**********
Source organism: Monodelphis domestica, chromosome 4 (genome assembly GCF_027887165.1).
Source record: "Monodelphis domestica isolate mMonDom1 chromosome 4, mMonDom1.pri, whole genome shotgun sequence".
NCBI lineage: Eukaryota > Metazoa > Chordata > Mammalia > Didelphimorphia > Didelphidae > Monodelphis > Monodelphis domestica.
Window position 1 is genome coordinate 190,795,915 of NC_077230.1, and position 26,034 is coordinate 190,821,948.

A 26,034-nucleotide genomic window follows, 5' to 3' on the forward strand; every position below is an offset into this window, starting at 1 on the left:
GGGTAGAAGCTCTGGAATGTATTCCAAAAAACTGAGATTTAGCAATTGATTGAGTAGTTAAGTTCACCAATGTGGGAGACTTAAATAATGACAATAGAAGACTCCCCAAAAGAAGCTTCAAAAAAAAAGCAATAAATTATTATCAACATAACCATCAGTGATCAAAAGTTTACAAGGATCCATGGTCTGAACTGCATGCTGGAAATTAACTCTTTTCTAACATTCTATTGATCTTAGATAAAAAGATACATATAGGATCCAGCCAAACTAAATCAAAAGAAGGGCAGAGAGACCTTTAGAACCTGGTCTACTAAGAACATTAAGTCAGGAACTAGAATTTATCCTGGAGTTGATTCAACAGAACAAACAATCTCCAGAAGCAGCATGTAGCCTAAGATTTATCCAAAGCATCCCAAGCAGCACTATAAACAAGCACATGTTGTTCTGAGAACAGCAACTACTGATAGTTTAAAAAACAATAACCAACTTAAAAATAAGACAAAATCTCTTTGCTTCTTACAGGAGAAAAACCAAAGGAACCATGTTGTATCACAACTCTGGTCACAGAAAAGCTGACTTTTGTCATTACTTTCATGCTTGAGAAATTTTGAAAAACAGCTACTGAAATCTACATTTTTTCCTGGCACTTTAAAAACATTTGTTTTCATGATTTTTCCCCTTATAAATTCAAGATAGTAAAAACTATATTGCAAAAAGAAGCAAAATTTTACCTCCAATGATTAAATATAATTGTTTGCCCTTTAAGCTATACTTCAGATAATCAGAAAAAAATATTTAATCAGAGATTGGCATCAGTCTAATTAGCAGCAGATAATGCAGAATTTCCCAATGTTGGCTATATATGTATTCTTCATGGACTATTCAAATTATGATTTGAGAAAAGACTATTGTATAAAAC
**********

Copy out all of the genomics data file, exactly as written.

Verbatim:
Source organism: Monodelphis domestica, chromosome 4 (genome assembly GCF_027887165.1).
Source record: "Monodelphis domestica isolate mMonDom1 chromosome 4, mMonDom1.pri, whole genome shotgun sequence".
NCBI lineage: Eukaryota > Metazoa > Chordata > Mammalia > Didelphimorphia > Didelphidae > Monodelphis > Monodelphis domestica.
Window position 1 is genome coordinate 190,795,915 of NC_077230.1, and position 26,034 is coordinate 190,821,948.

A 26,034-nucleotide genomic window follows, 5' to 3' on the forward strand; every position below is an offset into this window, starting at 1 on the left:
GGGTAGAAGCTCTGGAATGTATTCCAAAAAACTGAGATTTAGCAATTGATTGAGTAGTTAAGTTCACCAATGTGGGAGACTTAAATAATGACAATAGAAGACTCCCCAAAAGAAGCTTCAAAAAAAAAGCAATAAATTATTATCAACATAACCATCAGTGATCAAAAGTTTACAAGGATCCATGGTCTGAACTGCATGCTGGAAATTAACTCTTTTCTAACATTCTATTGATCTTAGATAAAAAGATACATATAGGATCCAGCCAAACTAAATCAAAAGAAGGGCAGAGAGACCTTTAGAACCTGGTCTACTAAGAACATTAAGTCAGGAACTAGAATTTATCCTGGAGTTGATTCAACAGAACAAACAATCTCCAGAAGCAGCATGTAGCCTAAGATTTATCCAAAGCATCCCAAGCAGCACTATAAACAAGCACATGTTGTTCTGAGAACAGCAACTACTGATAGTTTAAAAAACAATAACCAACTTAAAAATAAGACAAAATCTCTTTGCTTCTTACAGGAGAAAAACCAAAGGAACCATGTTGTATCACAACTCTGGTCACAGAAAAGCTGACTTTTGTCATTACTTTCATGCTTGAGAAATTTTGAAAAACAGCTACTGAAATCTACATTTTTTCCTGGCACTTTAAAAACATTTGTTTTCATGATTTTTCCCCTTATAAATTCAAGATAGTAAAAACTATATTGCAAAAAGAAGCAAAATTTTACCTCCAATGATTAAATATAATTGTTTGCCCTTTAAGCTATACTTCAGATAATCAGAAAAAAATATTTAATCAGAGATTGGCATCAGTCTAATTAGCAGCAGATAATGCAGAATTTCCCAATGTTGGCTATATATGTATTCTTCATGGACTATTCAAATTATGATTTGAGAAAAGACTATTGTATAAAAC